South Tyneside Council chiefs expect to rely on one-off handouts after Boris Johnson's move to Downing Street, meeting hears
According to the latest report by number-crunchers at South Tyneside Council, the local authority managed to finish the 2018/19 financial year almost £2million in the black.
Bosses were able to save about £1million thanks to energy-saving measures and there was a similar underspend on the adult social care services.
But the cost of foster placement and social workers also meant the council’s children’s services department finished the year more than £3million in the red.
“It’s very good news on behalf of the council and it’s been a big turn around for us, especially in adult social care,” said Coun Ed Malcolm, cabinet member for resources and innovation.
“So now all the focus turns to children’s services and when we get a new prime minister we will be looking at that, although we still haven’t had news of the financial settlement.
“I would imagine there will be some help towards children’s services, but that it will likely be a one-off thing, the same as Philip Hammond did with one-off payments which, frankly, doesn’t give us confidence or sustainability.”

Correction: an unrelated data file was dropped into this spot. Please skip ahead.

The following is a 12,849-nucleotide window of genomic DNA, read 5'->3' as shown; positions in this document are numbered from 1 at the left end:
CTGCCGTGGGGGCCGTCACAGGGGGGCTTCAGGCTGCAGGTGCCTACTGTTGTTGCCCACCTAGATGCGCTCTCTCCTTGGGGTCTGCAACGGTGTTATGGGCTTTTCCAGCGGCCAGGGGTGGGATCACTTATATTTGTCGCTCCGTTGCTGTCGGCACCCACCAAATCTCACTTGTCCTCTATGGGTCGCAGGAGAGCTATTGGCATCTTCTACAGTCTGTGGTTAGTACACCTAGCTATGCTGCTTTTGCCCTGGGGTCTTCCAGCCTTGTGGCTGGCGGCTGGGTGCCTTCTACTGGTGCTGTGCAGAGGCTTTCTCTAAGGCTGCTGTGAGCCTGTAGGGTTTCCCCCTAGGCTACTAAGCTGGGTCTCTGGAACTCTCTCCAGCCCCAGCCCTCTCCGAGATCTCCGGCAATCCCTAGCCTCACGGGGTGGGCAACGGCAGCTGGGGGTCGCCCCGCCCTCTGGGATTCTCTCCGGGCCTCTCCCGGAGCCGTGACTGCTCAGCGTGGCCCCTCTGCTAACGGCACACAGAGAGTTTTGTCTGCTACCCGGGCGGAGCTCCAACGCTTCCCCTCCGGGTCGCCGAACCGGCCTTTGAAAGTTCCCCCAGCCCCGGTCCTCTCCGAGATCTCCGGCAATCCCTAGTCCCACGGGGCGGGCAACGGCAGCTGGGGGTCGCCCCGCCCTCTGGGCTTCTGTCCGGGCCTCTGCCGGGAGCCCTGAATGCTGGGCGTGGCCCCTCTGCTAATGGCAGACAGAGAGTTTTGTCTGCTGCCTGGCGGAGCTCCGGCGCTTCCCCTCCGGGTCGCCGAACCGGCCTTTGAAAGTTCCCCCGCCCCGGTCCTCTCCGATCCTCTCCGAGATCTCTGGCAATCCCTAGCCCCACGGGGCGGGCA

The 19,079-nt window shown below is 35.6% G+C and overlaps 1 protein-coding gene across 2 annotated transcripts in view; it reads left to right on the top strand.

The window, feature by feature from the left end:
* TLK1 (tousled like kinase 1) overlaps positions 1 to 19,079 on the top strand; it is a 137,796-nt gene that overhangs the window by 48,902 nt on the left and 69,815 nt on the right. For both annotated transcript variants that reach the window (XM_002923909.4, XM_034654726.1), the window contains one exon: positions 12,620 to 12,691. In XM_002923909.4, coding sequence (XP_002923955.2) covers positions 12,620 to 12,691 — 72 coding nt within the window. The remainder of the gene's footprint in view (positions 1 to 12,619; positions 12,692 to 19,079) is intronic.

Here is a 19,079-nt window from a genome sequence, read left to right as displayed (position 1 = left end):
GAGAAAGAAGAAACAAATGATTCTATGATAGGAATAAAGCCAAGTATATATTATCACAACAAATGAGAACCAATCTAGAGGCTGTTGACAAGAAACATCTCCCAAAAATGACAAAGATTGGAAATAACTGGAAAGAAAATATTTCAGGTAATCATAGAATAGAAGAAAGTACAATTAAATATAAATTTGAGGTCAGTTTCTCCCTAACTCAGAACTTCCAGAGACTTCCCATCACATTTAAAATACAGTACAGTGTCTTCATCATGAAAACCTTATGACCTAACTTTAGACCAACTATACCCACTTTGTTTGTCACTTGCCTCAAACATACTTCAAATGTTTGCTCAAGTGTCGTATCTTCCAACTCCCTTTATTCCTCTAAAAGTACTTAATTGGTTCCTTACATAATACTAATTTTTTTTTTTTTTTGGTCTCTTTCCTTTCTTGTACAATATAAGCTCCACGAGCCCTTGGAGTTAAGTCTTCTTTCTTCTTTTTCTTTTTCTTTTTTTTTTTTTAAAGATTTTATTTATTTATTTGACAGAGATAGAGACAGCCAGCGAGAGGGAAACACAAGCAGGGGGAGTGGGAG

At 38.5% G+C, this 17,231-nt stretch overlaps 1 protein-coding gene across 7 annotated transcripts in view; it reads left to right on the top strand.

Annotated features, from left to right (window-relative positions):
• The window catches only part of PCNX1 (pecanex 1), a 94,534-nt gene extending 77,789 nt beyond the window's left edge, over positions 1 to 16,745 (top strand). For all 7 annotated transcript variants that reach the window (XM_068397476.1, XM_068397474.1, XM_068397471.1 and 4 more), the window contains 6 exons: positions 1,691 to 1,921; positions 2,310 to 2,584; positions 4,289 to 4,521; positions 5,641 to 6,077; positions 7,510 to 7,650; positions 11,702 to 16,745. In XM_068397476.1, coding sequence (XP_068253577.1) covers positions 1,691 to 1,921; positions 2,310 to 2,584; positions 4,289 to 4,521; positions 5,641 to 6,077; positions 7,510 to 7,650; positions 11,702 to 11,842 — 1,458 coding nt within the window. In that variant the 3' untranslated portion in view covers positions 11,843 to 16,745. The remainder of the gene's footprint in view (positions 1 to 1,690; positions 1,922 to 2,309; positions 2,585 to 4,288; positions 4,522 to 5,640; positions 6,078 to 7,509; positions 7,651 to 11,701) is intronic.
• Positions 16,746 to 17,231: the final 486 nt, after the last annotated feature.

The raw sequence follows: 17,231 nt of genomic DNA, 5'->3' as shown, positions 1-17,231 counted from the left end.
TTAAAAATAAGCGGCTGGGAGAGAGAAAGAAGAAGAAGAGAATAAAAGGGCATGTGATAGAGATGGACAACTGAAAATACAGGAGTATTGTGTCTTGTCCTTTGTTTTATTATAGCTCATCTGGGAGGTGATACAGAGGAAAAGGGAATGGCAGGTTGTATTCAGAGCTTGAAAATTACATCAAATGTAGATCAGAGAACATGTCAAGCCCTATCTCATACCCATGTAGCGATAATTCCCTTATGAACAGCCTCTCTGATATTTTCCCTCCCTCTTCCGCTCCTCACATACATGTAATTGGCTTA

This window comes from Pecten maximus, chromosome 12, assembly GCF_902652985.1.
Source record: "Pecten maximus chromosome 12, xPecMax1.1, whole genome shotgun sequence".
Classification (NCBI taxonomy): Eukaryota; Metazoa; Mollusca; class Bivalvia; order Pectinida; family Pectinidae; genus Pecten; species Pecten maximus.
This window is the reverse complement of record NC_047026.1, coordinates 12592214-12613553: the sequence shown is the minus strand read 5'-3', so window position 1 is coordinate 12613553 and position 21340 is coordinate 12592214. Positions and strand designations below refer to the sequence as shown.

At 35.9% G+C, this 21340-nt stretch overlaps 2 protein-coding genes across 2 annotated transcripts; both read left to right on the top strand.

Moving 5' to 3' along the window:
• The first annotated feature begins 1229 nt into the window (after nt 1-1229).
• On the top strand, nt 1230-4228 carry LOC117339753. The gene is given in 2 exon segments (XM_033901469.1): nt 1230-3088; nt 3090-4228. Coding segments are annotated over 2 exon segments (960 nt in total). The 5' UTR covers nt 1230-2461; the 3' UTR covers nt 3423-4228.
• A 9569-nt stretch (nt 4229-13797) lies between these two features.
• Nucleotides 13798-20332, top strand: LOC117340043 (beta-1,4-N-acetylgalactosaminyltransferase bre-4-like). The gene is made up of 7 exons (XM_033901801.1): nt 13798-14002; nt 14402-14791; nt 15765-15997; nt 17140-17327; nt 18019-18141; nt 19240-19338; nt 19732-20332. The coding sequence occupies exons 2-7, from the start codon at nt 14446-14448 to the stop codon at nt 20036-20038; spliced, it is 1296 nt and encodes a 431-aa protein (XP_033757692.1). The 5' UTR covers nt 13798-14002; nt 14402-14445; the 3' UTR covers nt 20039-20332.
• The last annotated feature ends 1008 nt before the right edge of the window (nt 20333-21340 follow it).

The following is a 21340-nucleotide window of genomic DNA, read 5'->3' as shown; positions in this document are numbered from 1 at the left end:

Coun Malcolm was speaking before the announcement of the winner of the Conservative leadership contest, at a meeting of the council’s Audit Committee.
Early in 2019, Coun Malcolm blasted the spending plans of then Chancellor Philip Hammond, branding it a ‘budget of one-offs’ which didn’t address long term issues.
According to the council’s audit report for 2018/19, the council spent £1.1million more than it expected on waste collection after it had to hire bin wagons while its ‘outdated’ fleet was replaced.
Stuart Reid, the council’s corporate director business and resources, said: “The council has kept within budget and been able to add to its reserves as well, which strengthens its position for other challenges which will come.
“We’re in a much stronger and robust position as far as service changes and adult social care systems are concerned, we’re able to manage demand much more effectively.
“Children’s services remains a challenge, but we’re not unique in that, that’s an issue across the country.”